Want to participate in a short research study? Help shape the future of investing tools and receive a $20 prize!
The big shareholder groups in Dragon Crown Group Holdings Limited (HKG:935) have power over the company. Institutions often own shares in more established companies, while it’s not unusual to see insiders own a fair bit of smaller companies. I generally like to see some degree of insider ownership, even if only a little. As Nassim Nicholas Taleb said, ‘Don’t tell me what you think, tell me what you have in your portfolio.’
With a market capitalization of HK$867m, Dragon Crown Group Holdings is a small cap stock, so it might not be well known by many institutional investors. Our analysis of the ownership of the company, below, shows that institutional investors have not yet purchased shares. We can zoom in on the different ownership groups, to learn more about 935.
What Does The Lack Of Institutional Ownership Tell Us About Dragon Crown Group Holdings?
Small companies that are not very actively traded often lack institutional investors, but it’s less common to see large companies without them.
There are many reasons why a company might not have any institutions on the share registry. It may be hard for institutions to buy large amounts of shares, if liquidity (the amount of shares traded each day) is low. If the company has not needed to raise capital, institutions might lack the opportunity to build a position. It is also possible that fund managers don’t own the stock because they aren’t convinced it will perform well. Dragon Crown Group Holdings’s earnings and revenue track record (below) may not be compelling to institutional investors — or they simply might not have looked at the business closely.
Dragon Crown Group Holdings is not owned by hedge funds. As far I can tell there isn’t analyst coverage of the company, so it is probably flying under the radar.
Insider Ownership Of Dragon Crown Group Holdings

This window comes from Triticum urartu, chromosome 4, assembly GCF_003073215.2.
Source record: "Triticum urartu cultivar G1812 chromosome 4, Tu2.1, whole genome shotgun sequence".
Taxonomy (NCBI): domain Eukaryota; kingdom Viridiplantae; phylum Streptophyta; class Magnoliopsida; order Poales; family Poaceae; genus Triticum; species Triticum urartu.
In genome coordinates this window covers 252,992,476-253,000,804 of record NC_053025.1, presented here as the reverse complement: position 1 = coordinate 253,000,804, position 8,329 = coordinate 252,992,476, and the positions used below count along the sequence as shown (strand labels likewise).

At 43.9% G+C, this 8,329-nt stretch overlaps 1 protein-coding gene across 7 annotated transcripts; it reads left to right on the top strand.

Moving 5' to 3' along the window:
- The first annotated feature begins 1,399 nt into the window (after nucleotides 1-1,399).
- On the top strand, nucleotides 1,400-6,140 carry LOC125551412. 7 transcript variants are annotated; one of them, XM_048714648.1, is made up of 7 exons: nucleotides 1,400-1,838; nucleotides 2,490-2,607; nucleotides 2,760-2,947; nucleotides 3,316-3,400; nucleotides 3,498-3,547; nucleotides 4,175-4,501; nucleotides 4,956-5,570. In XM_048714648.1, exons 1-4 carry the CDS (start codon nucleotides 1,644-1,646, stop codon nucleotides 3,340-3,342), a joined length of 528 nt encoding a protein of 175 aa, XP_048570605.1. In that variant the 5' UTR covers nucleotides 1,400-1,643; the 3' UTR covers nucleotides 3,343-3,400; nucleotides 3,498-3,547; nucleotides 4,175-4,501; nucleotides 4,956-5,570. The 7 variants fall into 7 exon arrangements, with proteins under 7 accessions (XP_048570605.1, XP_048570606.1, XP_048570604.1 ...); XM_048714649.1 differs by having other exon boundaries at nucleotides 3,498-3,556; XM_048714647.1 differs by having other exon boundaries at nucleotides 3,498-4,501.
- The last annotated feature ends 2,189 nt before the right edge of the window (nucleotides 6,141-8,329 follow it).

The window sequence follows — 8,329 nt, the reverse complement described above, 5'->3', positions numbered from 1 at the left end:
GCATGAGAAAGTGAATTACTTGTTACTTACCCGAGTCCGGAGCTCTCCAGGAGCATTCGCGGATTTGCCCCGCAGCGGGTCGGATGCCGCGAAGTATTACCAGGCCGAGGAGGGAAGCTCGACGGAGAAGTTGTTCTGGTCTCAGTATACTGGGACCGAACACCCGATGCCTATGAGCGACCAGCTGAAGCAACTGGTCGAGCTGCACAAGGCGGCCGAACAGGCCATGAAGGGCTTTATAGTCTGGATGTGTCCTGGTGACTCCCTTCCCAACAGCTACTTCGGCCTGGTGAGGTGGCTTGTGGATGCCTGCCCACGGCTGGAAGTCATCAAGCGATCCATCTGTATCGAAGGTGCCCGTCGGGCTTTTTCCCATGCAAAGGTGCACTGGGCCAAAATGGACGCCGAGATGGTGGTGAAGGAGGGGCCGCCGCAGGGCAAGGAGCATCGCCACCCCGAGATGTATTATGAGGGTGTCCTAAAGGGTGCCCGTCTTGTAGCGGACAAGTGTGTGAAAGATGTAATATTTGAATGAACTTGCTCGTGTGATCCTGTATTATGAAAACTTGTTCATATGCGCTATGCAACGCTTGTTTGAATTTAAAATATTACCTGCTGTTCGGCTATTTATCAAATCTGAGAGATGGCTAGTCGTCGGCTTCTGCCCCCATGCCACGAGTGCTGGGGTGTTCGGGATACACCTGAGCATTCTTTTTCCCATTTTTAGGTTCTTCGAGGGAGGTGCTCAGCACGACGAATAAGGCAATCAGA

The definition of company insiders can be subjective, and does vary between jurisdictions. Our data reflects individual insiders, capturing board members at the very least. Management ultimately answers to the board. However, it is not uncommon for managers to be executive board members, especially if they are a founder or the CEO.
I generally consider insider ownership to be a good thing. However, on some occasions it makes it more difficult for other shareholders to hold the board accountable for decisions.
Our most recent data indicates that insiders own the majority of Dragon Crown Group Holdings Limited. This means they can collectively make decisions for the company. That means they own HK$729m worth of shares in the HK$867m company. That’s quite meaningful. Most would be pleased to see the board is investing alongside them. You may wish todiscover (for free) if they have been buying or selling.
General Public Ownership
With a 16% ownership, the general public have some degree of sway over 935. While this group can’t necessarily call the shots, it can certainly have a real influence on how the company is run.
While it is well worth considering the different groups that own a company, there are other factors that are even more important.
Many find it useful to take an in depth look at how a company has performed in the past. You can access this detailed graph of past earnings, revenue and cash flow .
Of course this may not be the best stock to buy. So take a peek at this free free list of interesting companies.
NB: Figures in this article are calculated using data from the last twelve months, which refer to the 12-month period ending on the last date of the month the financial statement is dated. This may not be consistent with full year annual report figures.
We aim to bring you long-term focused research analysis driven by fundamental data. Note that our analysis may not factor in the latest price-sensitive company announcements or qualitative material.
If you spot an error that warrants correction, please contact the editor at firstname.lastname@example.org. This article by Simply Wall St is general in nature. It does not constitute a recommendation to buy or sell any stock, and does not take account of your objectives, or your financial situation. Simply Wall St has no position in the stocks mentioned. Thank you for reading.